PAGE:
Directly opposite the entrance that Tala and her caravan had used, as well as to the left and right, were other exit tunnels, meaning that each cardinal direction had a main gate into and out of the city. Probably for easier access to the fertile land, outside.
The perimeter of the large space had layers of activity. There were twelve roads spiraling in the same direction, upward from the city floor, starting at various points around the outside of this open space. Each had uncounted tunnels, periodically running radially outward, acting as streets through the myriad levels of this section of the city.
From what Tala could see with her enhanced vision, buildings had been carved into the wood throughout the tree. How strong is this wood, to still be able to support the tree with so much material removed?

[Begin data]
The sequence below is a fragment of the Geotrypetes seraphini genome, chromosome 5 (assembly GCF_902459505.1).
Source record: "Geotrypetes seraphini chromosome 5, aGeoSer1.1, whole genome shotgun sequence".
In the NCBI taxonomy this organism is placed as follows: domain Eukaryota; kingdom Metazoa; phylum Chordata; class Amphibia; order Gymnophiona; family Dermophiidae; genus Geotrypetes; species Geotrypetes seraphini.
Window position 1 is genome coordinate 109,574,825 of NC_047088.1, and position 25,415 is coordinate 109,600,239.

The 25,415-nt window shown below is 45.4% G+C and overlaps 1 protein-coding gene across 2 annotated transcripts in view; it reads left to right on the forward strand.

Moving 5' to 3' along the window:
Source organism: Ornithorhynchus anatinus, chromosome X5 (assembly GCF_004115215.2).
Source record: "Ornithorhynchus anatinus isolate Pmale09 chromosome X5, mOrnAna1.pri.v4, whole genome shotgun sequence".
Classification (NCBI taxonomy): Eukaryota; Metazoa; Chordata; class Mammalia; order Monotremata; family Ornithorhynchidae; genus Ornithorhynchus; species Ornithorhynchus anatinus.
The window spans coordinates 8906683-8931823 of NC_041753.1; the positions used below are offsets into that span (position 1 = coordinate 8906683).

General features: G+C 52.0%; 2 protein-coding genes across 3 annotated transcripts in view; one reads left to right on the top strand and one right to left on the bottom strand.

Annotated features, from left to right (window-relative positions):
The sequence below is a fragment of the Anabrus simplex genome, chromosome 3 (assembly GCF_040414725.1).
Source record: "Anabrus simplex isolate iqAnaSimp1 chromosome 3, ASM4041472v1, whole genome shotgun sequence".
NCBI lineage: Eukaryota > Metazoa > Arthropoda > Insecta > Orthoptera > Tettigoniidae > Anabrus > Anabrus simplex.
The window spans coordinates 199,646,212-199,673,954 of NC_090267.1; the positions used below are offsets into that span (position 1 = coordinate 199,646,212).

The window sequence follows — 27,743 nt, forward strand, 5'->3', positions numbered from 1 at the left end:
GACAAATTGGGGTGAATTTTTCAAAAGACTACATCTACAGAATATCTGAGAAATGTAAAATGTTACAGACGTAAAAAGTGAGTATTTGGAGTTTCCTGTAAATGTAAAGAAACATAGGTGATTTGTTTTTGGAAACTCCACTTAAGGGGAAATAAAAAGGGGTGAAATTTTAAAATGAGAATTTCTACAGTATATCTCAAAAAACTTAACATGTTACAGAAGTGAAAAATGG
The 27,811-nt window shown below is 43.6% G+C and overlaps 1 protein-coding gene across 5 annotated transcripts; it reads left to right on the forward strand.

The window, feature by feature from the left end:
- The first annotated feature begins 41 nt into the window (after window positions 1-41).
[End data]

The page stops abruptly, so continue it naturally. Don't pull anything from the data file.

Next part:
She shuddered. If it were up to her, she would not trust the tree to remain standing. Still, the Builders have used this tree on at least a couple of occasions, for hundreds of years. It must be sound enough… She didn’t like it, but she wasn’t about to go wait outside until her caravan departed again.
Everything was carved out of the wood of the tree, though it did look like stone and other materials had been added in various places as ornamentation, to break up the monotony.
The wood itself was nearly universally polished to an almost ridiculous degree. In places, it was stained or painted to add color or hue for decoration, but in all cases, near-high-gloss was maintained. That reflectivity helped bounce light around the massive interior, giving the entire enclosed vastness lighting similar to a glen in some quiet forest. Though, the murmur of thousands of people, living their lives, put the ‘quiet’ part to lie.